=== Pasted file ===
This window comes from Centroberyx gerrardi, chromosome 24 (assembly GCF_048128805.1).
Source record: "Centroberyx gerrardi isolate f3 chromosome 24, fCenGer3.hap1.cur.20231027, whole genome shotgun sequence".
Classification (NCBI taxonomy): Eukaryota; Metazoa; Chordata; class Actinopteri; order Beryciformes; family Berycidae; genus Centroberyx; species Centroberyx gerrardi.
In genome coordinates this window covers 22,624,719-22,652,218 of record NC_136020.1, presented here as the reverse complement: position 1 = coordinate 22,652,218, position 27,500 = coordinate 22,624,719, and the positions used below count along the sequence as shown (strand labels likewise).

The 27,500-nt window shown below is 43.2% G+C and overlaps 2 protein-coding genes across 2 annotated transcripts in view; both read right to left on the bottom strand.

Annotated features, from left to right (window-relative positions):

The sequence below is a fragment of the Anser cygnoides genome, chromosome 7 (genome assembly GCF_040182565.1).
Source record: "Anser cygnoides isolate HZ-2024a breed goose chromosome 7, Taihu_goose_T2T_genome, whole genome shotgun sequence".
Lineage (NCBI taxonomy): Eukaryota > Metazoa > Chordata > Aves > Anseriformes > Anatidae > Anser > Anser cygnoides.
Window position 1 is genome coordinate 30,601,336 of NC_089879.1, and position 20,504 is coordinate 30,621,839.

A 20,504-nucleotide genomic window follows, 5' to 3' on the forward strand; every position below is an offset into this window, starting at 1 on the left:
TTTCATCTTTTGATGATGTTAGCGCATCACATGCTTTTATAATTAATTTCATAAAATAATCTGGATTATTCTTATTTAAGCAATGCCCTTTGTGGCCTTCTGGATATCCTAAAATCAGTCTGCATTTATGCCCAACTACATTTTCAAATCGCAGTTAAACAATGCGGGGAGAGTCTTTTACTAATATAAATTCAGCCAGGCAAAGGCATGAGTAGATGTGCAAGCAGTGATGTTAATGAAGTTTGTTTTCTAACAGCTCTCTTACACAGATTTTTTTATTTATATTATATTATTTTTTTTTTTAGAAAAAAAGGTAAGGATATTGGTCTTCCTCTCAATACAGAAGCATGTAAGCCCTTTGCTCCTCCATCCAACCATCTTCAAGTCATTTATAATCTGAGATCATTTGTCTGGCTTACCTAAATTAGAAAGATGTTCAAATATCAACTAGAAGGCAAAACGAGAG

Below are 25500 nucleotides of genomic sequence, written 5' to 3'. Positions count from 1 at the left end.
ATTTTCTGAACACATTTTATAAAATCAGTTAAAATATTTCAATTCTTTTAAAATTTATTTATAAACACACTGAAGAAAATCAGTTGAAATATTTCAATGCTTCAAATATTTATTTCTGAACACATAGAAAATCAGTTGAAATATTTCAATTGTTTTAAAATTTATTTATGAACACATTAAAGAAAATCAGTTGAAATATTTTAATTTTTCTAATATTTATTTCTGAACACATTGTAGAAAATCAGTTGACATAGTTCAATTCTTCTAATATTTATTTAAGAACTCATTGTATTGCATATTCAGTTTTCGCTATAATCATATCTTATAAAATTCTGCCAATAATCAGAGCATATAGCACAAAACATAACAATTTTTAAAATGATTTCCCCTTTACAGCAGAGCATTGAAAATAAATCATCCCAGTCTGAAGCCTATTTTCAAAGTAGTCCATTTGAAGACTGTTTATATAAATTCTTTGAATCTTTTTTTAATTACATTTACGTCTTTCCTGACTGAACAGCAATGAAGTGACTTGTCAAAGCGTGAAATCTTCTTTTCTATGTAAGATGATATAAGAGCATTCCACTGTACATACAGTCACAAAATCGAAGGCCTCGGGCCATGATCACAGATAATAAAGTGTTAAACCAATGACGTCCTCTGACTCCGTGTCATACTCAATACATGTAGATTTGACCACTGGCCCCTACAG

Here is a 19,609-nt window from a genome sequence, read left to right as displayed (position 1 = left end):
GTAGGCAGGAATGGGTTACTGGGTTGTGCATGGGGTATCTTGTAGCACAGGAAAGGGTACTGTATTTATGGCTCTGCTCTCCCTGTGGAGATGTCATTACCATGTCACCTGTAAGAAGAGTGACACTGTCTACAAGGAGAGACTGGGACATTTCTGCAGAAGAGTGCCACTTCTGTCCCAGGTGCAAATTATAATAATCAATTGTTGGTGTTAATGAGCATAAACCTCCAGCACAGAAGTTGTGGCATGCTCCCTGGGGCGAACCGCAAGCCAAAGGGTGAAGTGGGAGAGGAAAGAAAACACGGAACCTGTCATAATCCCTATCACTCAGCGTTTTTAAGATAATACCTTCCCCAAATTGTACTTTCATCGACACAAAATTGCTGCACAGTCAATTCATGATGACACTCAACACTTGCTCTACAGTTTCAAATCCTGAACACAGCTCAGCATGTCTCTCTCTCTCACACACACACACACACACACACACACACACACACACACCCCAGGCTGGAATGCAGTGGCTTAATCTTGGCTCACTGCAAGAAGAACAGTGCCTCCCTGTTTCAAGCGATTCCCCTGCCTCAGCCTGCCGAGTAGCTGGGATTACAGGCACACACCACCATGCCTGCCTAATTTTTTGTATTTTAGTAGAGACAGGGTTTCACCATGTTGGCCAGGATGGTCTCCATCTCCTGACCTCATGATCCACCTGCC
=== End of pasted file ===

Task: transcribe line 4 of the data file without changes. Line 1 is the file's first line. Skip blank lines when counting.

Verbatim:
In genome coordinates this window covers 22,624,719-22,652,218 of record NC_136020.1, presented here as the reverse complement: position 1 = coordinate 22,652,218, position 27,500 = coordinate 22,624,719, and the positions used below count along the sequence as shown (strand labels likewise).